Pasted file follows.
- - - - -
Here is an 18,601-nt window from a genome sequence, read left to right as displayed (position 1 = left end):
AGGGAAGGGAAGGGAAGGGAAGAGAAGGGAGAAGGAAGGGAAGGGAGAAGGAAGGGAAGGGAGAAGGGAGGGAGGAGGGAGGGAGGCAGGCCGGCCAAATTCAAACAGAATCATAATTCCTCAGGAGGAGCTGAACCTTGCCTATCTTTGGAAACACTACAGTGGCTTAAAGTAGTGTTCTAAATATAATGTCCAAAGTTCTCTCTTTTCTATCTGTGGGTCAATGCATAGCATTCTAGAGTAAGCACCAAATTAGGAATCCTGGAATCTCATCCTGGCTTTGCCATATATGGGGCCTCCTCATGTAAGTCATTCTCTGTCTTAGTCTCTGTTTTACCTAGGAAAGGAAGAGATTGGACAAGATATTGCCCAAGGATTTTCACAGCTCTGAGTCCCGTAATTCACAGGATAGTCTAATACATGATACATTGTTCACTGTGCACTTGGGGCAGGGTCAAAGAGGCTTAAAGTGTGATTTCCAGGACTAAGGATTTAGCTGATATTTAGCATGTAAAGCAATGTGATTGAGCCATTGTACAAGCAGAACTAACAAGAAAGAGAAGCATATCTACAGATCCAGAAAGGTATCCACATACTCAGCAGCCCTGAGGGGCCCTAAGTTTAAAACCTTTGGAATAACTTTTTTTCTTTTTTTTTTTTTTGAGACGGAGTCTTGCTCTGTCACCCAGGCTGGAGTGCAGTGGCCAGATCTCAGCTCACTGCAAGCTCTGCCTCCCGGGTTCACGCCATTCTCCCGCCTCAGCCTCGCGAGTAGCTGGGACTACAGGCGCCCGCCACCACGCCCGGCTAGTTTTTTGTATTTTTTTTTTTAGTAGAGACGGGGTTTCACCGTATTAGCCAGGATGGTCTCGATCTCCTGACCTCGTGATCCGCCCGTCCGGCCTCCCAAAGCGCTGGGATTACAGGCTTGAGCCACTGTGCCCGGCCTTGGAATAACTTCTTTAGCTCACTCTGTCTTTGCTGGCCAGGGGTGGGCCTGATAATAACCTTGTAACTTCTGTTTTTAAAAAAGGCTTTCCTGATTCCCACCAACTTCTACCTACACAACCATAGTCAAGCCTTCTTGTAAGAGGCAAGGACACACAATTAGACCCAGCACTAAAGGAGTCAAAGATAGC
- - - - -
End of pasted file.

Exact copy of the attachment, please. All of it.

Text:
Here is an 18,601-nt window from a genome sequence, read left to right as displayed (position 1 = left end):
AGGGAAGGGAAGGGAAGGGAAGAGAAGGGAGAAGGAAGGGAAGGGAGAAGGAAGGGAAGGGAGAAGGGAGGGAGGAGGGAGGGAGGCAGGCCGGCCAAATTCAAACAGAATCATAATTCCTCAGGAGGAGCTGAACCTTGCCTATCTTTGGAAACACTACAGTGGCTTAAAGTAGTGTTCTAAATATAATGTCCAAAGTTCTCTCTTTTCTATCTGTGGGTCAATGCATAGCATTCTAGAGTAAGCACCAAATTAGGAATCCTGGAATCTCATCCTGGCTTTGCCATATATGGGGCCTCCTCATGTAAGTCATTCTCTGTCTTAGTCTCTGTTTTACCTAGGAAAGGAAGAGATTGGACAAGATATTGCCCAAGGATTTTCACAGCTCTGAGTCCCGTAATTCACAGGATAGTCTAATACATGATACATTGTTCACTGTGCACTTGGGGCAGGGTCAAAGAGGCTTAAAGTGTGATTTCCAGGACTAAGGATTTAGCTGATATTTAGCATGTAAAGCAATGTGATTGAGCCATTGTACAAGCAGAACTAACAAGAAAGAGAAGCATATCTACAGATCCAGAAAGGTATCCACATACTCAGCAGCCCTGAGGGGCCCTAAGTTTAAAACCTTTGGAATAACTTTTTTTCTTTTTTTTTTTTTTGAGACGGAGTCTTGCTCTGTCACCCAGGCTGGAGTGCAGTGGCCAGATCTCAGCTCACTGCAAGCTCTGCCTCCCGGGTTCACGCCATTCTCCCGCCTCAGCCTCGCGAGTAGCTGGGACTACAGGCGCCCGCCACCACGCCCGGCTAGTTTTTTGTATTTTTTTTTTTAGTAGAGACGGGGTTTCACCGTATTAGCCAGGATGGTCTCGATCTCCTGACCTCGTGATCCGCCCGTCCGGCCTCCCAAAGCGCTGGGATTACAGGCTTGAGCCACTGTGCCCGGCCTTGGAATAACTTCTTTAGCTCACTCTGTCTTTGCTGGCCAGGGGTGGGCCTGATAATAACCTTGTAACTTCTGTTTTTAAAAAAGGCTTTCCTGATTCCCACCAACTTCTACCTACACAACCATAGTCAAGCCTTCTTGTAAGAGGCAAGGACACACAATTAGACCCAGCACTAAAGGAGTCAAAGATAGC